5 obvious fixes for the military's weight problem
A new Military Times article found that the U.S. military has a bit of a weight problem, with the Army taking the top spot as the nation’s fattest, with 10.5 percent of its soldiers being overweight. The Military Times found 7.8 of the U.S. military overall are clinically obese, according to Pentagon data.
The military’s creeping weight problems are a significant issue for a country that faces a potential war against near-peer enemies. Army Chief of Staff Gen. Mark Milley predicts that if that war comes, then “if you stay in one place longer than two or three hours, you will be dead. That obviously places demands on human endurance.”
But the military branches have some obvious choices that could help troops maintain healthier weights, making it easier to fight on future battlefields. While this article focuses on potential fixes for the Army, all the branches have similar ways to win the battle of the bulge.
1. Seriously, it’s time have to look at DFAC design
So, meats and other main plate items are rationed out by military cooks and contractors who work at dining facilities, but desserts and soda are available for troops to grab for themselves.
Surely, a military fighting a weight problem would rather its soldiers choose more lean proteins and complex carbs than sugary desserts. So why not make the healthier option the easier one? Admittedly, the proteins cost more than the desserts, but replacing a soldier who becomes too fat to serve is pretty expensive too.
2. Increase the ratio of nutrition classes to information assurance classes
Classes on not sleeping with foreign spies (SAEDA) and not downloading viruses to government computers (IA) are annual training requirements. But most service members will never receive a comprehensive class on nutrition and fitness unless they are already flagged for being overweight.
Many posts have these classes, but they’re not required and are minimally advertised, if at all. Troops who want to enroll in nutrition or weight loss classes can usually find one by checking for the nutrition clinic at their base hospital.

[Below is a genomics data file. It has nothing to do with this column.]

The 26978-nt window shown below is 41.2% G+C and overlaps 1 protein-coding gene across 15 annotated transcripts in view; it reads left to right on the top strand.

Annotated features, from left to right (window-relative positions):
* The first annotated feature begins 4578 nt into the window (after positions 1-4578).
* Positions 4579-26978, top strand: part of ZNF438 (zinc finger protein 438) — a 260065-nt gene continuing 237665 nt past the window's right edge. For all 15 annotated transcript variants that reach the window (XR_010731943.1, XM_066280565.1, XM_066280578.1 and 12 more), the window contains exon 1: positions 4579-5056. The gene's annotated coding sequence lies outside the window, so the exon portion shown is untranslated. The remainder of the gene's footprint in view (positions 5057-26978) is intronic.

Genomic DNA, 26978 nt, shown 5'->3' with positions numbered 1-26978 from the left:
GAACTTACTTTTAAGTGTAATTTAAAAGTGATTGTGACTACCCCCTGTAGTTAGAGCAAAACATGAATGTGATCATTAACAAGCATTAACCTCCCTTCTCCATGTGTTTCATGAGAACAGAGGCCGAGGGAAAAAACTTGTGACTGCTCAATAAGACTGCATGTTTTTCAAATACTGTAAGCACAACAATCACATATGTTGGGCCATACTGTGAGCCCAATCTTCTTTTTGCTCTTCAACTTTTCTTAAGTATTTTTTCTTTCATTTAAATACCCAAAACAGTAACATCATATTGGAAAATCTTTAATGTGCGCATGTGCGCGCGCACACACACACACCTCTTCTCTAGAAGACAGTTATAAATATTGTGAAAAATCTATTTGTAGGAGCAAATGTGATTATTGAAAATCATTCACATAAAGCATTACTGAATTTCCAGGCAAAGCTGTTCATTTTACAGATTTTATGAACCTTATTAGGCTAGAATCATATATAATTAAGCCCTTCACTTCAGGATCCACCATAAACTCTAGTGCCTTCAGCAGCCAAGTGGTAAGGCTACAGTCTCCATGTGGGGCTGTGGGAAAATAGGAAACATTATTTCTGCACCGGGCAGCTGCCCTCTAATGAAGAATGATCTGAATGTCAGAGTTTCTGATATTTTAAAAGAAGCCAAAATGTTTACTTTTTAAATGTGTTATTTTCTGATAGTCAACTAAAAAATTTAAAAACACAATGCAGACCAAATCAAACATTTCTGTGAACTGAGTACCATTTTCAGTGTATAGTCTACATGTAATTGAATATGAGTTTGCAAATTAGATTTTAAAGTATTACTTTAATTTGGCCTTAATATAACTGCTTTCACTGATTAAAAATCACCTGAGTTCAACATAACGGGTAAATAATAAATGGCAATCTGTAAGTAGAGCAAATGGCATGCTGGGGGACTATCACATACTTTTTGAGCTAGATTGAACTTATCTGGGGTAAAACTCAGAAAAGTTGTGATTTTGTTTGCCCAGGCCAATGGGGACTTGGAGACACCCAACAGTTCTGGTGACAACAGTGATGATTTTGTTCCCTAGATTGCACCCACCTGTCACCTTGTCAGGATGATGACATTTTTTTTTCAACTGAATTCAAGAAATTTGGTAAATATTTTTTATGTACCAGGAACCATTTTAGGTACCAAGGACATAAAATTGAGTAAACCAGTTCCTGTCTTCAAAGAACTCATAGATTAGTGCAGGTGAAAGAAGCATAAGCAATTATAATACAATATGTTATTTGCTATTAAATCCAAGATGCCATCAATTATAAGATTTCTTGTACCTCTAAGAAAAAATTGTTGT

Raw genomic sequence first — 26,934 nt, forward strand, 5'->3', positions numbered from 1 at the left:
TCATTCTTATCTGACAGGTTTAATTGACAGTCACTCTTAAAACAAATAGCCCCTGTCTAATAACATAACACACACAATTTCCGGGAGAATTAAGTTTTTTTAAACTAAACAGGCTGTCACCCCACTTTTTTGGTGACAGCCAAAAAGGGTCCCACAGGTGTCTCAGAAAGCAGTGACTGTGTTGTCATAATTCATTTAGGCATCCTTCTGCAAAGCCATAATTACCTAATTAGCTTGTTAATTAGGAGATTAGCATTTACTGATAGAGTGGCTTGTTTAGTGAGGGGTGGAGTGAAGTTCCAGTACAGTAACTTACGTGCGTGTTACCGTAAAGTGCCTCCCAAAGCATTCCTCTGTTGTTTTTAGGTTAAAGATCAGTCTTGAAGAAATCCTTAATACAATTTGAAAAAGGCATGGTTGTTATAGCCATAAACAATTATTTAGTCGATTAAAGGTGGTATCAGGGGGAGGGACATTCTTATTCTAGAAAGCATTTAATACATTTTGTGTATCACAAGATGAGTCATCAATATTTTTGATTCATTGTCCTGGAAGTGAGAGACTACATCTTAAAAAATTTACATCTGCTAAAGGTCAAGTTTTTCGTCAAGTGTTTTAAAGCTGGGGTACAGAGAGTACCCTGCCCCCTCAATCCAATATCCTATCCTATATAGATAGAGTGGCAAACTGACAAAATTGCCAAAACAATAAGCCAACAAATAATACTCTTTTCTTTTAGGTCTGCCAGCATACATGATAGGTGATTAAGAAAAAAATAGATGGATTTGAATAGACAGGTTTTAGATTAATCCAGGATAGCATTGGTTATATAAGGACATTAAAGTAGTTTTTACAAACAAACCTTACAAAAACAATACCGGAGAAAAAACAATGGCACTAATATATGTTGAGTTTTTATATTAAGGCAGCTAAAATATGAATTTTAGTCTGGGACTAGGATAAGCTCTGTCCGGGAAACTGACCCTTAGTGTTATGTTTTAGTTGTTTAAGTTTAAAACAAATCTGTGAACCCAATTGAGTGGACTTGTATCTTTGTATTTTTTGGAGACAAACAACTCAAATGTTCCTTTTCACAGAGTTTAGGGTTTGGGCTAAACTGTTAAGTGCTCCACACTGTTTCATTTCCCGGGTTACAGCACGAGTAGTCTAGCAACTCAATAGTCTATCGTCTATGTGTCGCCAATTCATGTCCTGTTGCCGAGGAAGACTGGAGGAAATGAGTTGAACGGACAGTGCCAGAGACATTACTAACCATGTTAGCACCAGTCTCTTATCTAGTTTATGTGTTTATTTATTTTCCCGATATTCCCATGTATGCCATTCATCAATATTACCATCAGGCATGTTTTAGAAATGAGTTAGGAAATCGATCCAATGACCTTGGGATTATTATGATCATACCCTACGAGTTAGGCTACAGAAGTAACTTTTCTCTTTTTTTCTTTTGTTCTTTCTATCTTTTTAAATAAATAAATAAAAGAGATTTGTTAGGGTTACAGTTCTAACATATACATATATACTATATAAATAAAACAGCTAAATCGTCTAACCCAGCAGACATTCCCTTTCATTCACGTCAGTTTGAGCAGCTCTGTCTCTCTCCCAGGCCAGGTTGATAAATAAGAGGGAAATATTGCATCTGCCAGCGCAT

3. Take a hard look at the nutrition cards in the DFAC
The Army has a fairly comprehensive program for determining the nutritional quality of food. Dishes are categorized by color to quickly tell troops whether a certain item is dubbed a “High Performance Food,” “Moderate Performance Food,” or a “Low Performance Food.”
These categories are well defined in easy-to-read charts as part of the Go For Green program, and the service labels all foods in a dining facility with color-coded cards that denote that food’s category.
But, the Army’s labels can be confusing. For instance, its hamburger yakisoba contains a whopping 813 mg of sodium, a level that would — according to the Army’s charts — qualify a dish for the “Low Performance Food” category. But, it’s labeled green, just like oven-baked chicken which contains fewer calories, fat, and sodium as well as more protein and calcium.
Meanwhile, tropical baked pork chops have fewer calories, about the same amount of fat, and more protein than yakisoba while containing 79 percent less sodium. But they carry a red label.
4. Encourage self-referrals to supplemental PT sessions and nutrition classes
A soldier who voluntarily enters a substance abuse program cannot — according to Army Regulation 623-3, paragraph 3-24 — be penalized on his evaluation report for drug addiction.
But no such protection exists for soldiers who refer themselves to a physical fitness program. So soldiers who tell their command that they have a weight problem can be penalized for the weight problem that they self-identified and asked for help.
5. All PT sessions should help you prepare for combat (not just build esprit de corps)
It was basically a mantra in most physical training sessions that this writer attended that, “Unit PT builds esprit de corps and unit cohesion. It’s not designed to help you pass the PT test.”
Now most of the PT sessions did build towards military performance and test success. But, shouldn’t all, or at least nearly all, physical training sessions train the soldier’s physical body? And leaders do have top-cover for this approach.
Army Field Manual 7-22 only recommends a single PT event as being solely for esprit de corps instead of physical training, the unit formation run. In paragraph 10-34, the guide states that these runs, “should be performed no more than once per quarter due to the limited training effect offered for the entire unit.” Yeah. This former active duty soldier had to run those things weekly.
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